FOR IMMEDIATE RELEASE
November 10, 2021
OTTAWA, ON – Canada’s next generation of leaders appears set to break from the past in several key areas, including its approach to public religiosity, policy priorities, and an appetite for change. New public opinion research by the Angus Reid Institute (ARI) in partnership with think tank Cardus suggests leaders among those aged 18 to 29 are the most open toward Canadians in public positions speaking and acting based on their religious faith. At least 60 percent of leaders of all ages say God and religion should be kept completely out of public life, but 40 percent of 18- to 29-year-olds take the opposite stance. That’s the highest rate of acceptance of public faith of any age group studied.
“Younger Canadians value increased religious authenticity, which is positive,” says Ray Pennings, Cardus Executive Vice-President. “Ironically, that openness to religious expression comes from some of the Canadians who are least likely to have grown up within a religious tradition.”
Who is considered a leader? In this survey, respondents answered questions about leadership qualities, such as ambition or the ability to handle stress. They were also asked about activities like volunteering, contacting public officials, or attending protests. Those who scored highest were classified as leaders.
Among the survey’s other findings, leaders under age 40 tend to think of their task as starting over and creating something new, rather than building on the work of past generations. Almost half of leaders in their 20s – and 40% of those in their 30s – favour “starting over,” compared to just about a quarter of those over age 40.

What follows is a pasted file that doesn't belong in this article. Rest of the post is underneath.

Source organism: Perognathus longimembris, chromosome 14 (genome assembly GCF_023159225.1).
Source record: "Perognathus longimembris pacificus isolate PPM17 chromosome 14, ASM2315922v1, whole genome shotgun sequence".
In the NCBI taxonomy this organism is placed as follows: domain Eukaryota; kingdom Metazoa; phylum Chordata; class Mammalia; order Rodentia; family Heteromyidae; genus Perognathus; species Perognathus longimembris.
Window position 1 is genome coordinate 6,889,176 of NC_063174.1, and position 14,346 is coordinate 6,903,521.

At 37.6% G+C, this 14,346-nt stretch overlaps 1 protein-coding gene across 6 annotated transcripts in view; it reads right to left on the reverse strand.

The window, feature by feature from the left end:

“In some ways, it’s the 1960s all over again,” says Pennings. “Some of that might be due to the stage of life young leaders are at as they’re just getting their feet wet on issues that concern them and their future. But it also seems we’re at a tipping point for social change.”
In terms of priority issues, climate change is tops for leaders (and non-leaders) of all age groups, but things diverge after that. Leaders generally place a higher emphasis on Indigenous reconciliation than non-leaders. Meanwhile, younger Canadians – leaders or not – tend to emphasize housing and income inequality while older Canadians seem more concerned about poverty and especially balanced budgets.
Read the full study on the ARI website.
About the Angus Reid Institute
The Angus Reid Institute (ARI) was founded in October 2014 by pollster and sociologist, Dr. Angus Reid. ARI is a national, not-for-profit, non-partisan public opinion research foundation established to advance education by commissioning, conducting and disseminating to the public accessible and impartial statistical data, research and policy analysis on economics, political science, philanthropy, public administration, domestic and international affairs and other socio-economic issues of importance to Canada and its world.